I understand a lot of these descriptions may be confusing, and I apologize. Trying to describe how my feelings are different from an allosexual’s (“allosexual” being the most widely accepted term for someone who isn’t ace) is tricky because I don’t know what sexual attraction feels like. It’s a little like trying to describe a color you’ve never seen before, only heard about. There are various blogs and websites around that can help clarify some of the points I’m trying to make, some of which I have listed at the end of this article.
Quite a few people are quick to brush asexuality as a “phase” or as something not worth bothering with. They don’t think it matters; who cares about people wanting the right to do nothing? But see, therein lies the rub. The problem isn’t that aces are being picked on for not wanting to have sex. It’s that aces are dismissed and marginalized. Not a great deal of the population views it as a legitimate sexual orientation, and that can be very discouraging and hurtful. Without getting too uncomfortably personal, I can say this has happened to me before, more than once, by people I considered very close to me. Frequently, asexuals are told there’s something wrong with them: their hormones are wonky, they’re actually gay and don’t want to admit, they’ve been sexually assaulted, they’re repressed…the list goes on into depressing eternity. There are even bingo cards based on it. If these are the kind of response aces get from those close to them, imagine how the rest of the world can be.

But enough of that. This article isn’t supposed to bum you out. There is an ace community out there, mostly Internet-based and fairly small, but still there and incredibly supportive. A majority of it is housed at the Asexuality Education and Visibility Network, or AVEN. There are many wonderful people there who are more than willing to share their experiences and stories for the curious or questioning. There are a few inside jokes running around that you might see, the main ones being that aces get “cuddle-horny” and that aces prefer cake to sex (is the article title making more sense now?). In addition, so many aces have been compared to amoebas (people seem to think relating asexuality and asexual reproduction is hilarious) that “amoeba” has become another nickname for asexuals.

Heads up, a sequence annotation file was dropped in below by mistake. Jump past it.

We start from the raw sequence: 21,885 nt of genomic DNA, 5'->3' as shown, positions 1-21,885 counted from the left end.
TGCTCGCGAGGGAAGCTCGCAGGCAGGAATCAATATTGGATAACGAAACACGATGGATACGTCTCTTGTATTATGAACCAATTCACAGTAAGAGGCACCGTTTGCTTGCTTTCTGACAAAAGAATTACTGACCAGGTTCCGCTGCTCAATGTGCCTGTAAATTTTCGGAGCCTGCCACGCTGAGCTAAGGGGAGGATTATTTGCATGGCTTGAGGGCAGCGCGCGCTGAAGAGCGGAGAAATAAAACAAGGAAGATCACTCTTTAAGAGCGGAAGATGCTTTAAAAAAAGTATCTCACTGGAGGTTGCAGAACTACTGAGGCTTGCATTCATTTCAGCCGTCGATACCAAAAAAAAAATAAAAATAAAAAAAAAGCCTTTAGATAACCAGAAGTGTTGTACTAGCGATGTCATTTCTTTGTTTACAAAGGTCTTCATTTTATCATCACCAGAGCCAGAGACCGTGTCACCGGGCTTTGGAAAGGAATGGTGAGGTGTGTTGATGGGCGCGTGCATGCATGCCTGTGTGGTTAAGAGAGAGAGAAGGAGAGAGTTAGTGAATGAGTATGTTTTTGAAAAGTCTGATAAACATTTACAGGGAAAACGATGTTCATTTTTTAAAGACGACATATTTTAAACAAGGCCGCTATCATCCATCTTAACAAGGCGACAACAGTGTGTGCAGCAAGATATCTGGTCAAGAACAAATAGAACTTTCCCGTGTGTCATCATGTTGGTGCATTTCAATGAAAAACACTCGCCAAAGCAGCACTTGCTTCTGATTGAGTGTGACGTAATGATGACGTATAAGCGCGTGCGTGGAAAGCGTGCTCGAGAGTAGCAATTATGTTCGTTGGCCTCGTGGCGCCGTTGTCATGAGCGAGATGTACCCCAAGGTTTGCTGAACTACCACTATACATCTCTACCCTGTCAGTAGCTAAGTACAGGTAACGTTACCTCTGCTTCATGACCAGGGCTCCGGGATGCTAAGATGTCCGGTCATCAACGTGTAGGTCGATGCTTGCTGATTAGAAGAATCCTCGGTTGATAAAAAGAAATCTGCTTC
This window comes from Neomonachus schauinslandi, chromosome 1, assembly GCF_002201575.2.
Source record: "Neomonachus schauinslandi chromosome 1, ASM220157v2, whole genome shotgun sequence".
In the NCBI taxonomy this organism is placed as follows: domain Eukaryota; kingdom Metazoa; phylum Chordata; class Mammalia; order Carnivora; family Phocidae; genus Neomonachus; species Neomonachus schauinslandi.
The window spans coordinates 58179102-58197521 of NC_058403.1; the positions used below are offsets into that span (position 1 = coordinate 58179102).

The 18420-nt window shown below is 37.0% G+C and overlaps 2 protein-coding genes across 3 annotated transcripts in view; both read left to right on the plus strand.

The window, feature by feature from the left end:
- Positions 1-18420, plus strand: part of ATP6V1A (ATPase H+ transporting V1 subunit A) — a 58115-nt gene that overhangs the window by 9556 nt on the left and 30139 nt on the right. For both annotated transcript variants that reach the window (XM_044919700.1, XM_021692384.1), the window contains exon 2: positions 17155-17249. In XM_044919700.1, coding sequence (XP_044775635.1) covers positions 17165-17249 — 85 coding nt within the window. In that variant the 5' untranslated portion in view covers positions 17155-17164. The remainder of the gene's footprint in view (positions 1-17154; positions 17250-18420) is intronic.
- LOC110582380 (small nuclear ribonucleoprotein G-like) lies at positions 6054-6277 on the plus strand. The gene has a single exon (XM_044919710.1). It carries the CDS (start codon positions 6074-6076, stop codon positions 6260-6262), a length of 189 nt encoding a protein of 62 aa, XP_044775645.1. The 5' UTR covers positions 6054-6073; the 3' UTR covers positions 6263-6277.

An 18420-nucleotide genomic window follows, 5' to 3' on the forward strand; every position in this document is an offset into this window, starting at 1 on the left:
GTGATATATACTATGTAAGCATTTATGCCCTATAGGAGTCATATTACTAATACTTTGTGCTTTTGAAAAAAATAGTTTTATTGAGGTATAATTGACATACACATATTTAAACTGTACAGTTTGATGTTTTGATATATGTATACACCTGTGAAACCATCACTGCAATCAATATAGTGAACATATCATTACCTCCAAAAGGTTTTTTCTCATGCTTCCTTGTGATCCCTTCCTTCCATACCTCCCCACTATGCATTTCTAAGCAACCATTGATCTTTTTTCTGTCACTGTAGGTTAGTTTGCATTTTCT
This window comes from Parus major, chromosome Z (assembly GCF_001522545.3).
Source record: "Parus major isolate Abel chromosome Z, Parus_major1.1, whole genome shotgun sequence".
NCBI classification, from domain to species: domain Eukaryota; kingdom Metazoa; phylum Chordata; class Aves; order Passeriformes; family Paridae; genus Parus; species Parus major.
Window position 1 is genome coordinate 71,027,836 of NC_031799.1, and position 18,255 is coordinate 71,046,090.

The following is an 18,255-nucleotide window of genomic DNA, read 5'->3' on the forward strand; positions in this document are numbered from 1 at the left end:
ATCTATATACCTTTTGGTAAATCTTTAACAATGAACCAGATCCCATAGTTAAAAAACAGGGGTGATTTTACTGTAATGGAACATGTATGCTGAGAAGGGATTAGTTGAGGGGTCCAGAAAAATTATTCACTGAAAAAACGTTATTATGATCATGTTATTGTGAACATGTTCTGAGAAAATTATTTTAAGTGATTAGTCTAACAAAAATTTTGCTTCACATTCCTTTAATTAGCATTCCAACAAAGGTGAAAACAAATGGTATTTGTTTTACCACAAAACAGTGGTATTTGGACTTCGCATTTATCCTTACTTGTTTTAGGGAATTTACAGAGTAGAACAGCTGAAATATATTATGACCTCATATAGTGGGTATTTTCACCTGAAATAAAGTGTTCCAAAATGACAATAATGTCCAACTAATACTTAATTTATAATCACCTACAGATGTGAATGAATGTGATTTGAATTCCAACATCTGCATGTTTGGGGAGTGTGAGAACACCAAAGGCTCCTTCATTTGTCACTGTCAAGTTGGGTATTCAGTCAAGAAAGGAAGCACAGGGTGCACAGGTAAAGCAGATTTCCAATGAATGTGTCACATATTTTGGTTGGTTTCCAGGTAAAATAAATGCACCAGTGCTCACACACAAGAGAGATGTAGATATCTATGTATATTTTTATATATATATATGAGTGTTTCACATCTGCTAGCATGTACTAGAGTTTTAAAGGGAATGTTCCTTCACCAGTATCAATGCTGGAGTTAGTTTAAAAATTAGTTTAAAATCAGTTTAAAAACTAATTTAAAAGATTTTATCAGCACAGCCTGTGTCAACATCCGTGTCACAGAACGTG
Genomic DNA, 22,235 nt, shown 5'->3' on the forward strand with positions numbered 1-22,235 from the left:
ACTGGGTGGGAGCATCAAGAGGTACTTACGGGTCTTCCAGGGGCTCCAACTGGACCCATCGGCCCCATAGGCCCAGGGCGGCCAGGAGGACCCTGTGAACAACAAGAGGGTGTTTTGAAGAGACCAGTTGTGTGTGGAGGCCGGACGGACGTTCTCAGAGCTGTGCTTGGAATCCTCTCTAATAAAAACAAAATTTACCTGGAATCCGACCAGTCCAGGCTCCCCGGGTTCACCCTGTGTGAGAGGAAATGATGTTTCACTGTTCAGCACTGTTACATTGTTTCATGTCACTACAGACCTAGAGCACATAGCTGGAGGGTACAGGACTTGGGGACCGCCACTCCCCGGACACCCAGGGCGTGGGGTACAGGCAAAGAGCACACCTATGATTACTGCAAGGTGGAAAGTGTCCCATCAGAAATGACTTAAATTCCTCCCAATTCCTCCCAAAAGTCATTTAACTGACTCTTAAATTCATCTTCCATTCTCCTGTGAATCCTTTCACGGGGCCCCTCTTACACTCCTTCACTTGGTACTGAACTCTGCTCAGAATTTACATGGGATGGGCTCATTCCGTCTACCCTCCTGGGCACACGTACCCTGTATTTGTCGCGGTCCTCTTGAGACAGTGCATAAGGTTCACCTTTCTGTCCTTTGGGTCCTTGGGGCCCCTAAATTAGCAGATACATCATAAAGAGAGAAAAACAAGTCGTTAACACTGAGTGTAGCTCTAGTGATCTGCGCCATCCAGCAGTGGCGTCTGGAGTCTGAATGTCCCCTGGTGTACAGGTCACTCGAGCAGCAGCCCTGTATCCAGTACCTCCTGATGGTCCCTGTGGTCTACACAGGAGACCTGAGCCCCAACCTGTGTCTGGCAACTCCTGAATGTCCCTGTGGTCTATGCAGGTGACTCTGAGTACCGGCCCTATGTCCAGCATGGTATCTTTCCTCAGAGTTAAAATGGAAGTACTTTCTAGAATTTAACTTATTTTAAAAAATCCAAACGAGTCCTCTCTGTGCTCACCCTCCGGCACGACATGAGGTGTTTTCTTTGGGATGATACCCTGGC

If you’re asexual, you’re in good company. Asexuality in media is actually more prevalent than most people might think. The great detective Sherlock Holmes was directly described as an aromantic asexual and appears this way in most, if not all, of his incarnations. So are Sheldon Cooper from The Big Bang Theory, Charlie Weasley from the Harry Potter series, and Bilbo Baggins from The Hobbit. Ariadne from Inception shows signs of being ace as well, as does the Doctor himself from Doctor Who. This is just a small list. You might be surprised.

There are a few signs you might be ace (please note that these are not universal, nor are they the only such indicators). For one, asexuals often have trouble identifying flirting, either that someone is flirting with them or they are (supposedly) flirting with someone. Some aces also regard sex differently than allosexuals; they recognize it but don’t really see the point, so to speak (in real life as well as in books, TV shows, and movies). If you’re asexual, you might not be able to picture yourself in sexual situations, or you might have extensive lists about things you’d rather do than sleep with someone. Asexuals in relationships may never initiate sex or pretend to be interested in sex to avoid hurting their partner’s feelings.

Please remember: If you think you might be asexual, the best thing you can do is research and reflect. No one can label you but yourself, and no one knows you better than you do.